Blog posts about the Rabbi Aviva Cohen Mysteries and their author Rabbi Ilene Schneider

Archive for August, 2012


Today’s “guest blogger” is my younger son, Ari. Since the summer of 2007, just before he turned 13, he has attended Camp Ramah, a Jewish overnight camp under the aegis of the Conservative Movement, in Conover, WI. He went to Ramah Wisconsin rather than to the Camp Ramah in the Poconos because the Tikvah (“Hope”) special needs unit in Wisconsin is geared specifically for children and young adults on the Autism Spectrum. For the past two summers (2011 and 2012), he has been in the Atzmaim (“Independence”) unit, for high school graduates. The program’s participants work at jobs in the nearby town of Eagle River while participating in camp activities as members of the staff, living and eating with staff, and learning valuable life skills.

A few weeks ago, we made the trek to camp for visiting day (Philadelphia to Detroit to Green Bay by plane, followed by a 3-hour drive to our motel in Eagle River, and then another 20 minutes to the camp – basically, arrive in the Middle-of-Nowhere, North Woods, WI, turn left, and keep driving). Many staff members, including the camp director and the former director, who is still involved in the camp, visited the parents waiting to enter the camp property. Both the current and former directors came separately to our car and told us the same story:

The previous Friday night, Tikvah and Atzmaim campers led Shabbat evening services, and Ari had been asked by the staff to speak during services about his experiences at camp. (We had known about the honor, as Ari had mentioned it when he had called us the previous Wednesday.) A thunder storm was approaching, so the services were moved from the lake front to an indoor community room. It was crowded and hot, not exactly ideal conditions for speaking without a microphone. During Ari’s remarks, not a sound could be heard in the room. When he finished, 650 people, many with tears in their eyes, gave him a standing ovation.

Here is a copy of his speech. (When necessary, I have translated the Hebrew terms in brackets.       


Shabbat Shalom [Peaceful Sabbath].

Tikvah. This common Hebrew word, meaning “Hope,” has been used all throughout Jewish history. It can be found in so many places that the Israeli national anthem takes the word for its title: HaTikvah. The word has also meant a lot to me in my own life. Six years ago, I came to Camp Ramah in Wisconsin with almost no hope. I had struggled at other summer camps and was pessimistic about my chances for success. In 2007, my father told me that he wanted to send me to an environment that was friendly for people like me. He found the Tikvah program here and as they say: Vizohi Rak Hahatchalah – This was only the beginning.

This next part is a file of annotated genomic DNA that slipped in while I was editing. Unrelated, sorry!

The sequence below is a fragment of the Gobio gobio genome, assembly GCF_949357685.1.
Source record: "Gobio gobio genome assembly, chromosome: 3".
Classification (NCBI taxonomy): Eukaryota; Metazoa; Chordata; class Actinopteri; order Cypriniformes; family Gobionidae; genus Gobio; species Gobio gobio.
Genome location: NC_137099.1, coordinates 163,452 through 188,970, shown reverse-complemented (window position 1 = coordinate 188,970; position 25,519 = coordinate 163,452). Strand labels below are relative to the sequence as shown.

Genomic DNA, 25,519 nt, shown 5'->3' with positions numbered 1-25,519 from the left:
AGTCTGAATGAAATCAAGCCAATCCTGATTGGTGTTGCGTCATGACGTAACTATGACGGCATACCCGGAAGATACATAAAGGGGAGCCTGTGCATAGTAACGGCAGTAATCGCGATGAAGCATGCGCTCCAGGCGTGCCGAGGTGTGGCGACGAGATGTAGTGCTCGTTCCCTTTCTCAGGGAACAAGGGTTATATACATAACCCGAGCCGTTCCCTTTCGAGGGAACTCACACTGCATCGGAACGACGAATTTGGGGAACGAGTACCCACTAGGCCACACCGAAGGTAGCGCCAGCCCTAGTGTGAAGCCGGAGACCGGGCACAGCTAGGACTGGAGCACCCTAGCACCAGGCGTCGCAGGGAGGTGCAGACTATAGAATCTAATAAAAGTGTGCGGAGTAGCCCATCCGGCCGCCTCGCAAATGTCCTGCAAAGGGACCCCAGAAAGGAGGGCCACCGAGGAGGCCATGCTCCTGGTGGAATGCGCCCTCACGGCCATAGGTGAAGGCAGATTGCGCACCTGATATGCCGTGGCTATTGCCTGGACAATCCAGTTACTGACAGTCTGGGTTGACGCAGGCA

When I first started Tikvah I was the only person standing in my circle. But during my summers here I began to see myself growing and changing in positive ways. Tikvah helped me make these changes – not by forcing a new perspective on me, but by helping me realize my own potential. It took a growing circle of people here to guide me to that conclusion. The Tikvah tzevet [staff] I had over the years -Ralph Schwartz, Barak Lanes, Joseph Eskin, and especially Daniel Olson -struggled with me in some areas. But for every hard time there was a learning experience for me, and possibly even for them. 

The circle gets bigger with all of the friends who supported me too. They were my Tikvah aidah [unit] mates, of course. They shaped my summers by sharing brilliant ideas for Tikvah Lunch Theaters, and filling my free time with fun antics. They are my friends for life.

The circle is completed by all the Machon aidot [units] that spent their summers with Tikvah. Without Machon ’07, ’08, ’09 and ’10, many fun things like the plays we did, the sports we played, and chaver [friendship] time in particular would not have been nearly as fun.I would like to ask anyone who has ever been in that circle – Tikvah campers, Tikvah staff, and Machon chaverim, past and present – to rise. Na Lakum [Please stand.] *PAUSE* Look how big this circle is! I realize now, six years later, because of all of you, that my time in Tikvah was one of the best times of my life. Na Lashevet. [Please sit.]*PAUSE*

If Tikvah was designed to help me feel comfortable in my own skin, Atzmayim is helping me discover an even bigger circle: the adult world. I was nervous to begin this program because I was so comfortable as a Tikvah camper. After much encouragement from Ralph Schwartz and Margaret Silberman, however, I was willing to give it a shot. I now work at the Olson Memorial Library in EagleRiver, which has friendly staff and provides an easy-going environment. Working at the library really has been a benefit to me, and it helped me get a job at a radio station back home.

My work at the library would not have been as successful without the daily social and job skills class we have led by Scott Rosen. Scott is a very helpful individual who is full of insight and knowledge, and he has helped to fuel my summers in Atzmayim even when I was having a difficult time. Indeed, in both Tikvah and Atzmayim, the tzevet [staff] have been truly exceptional.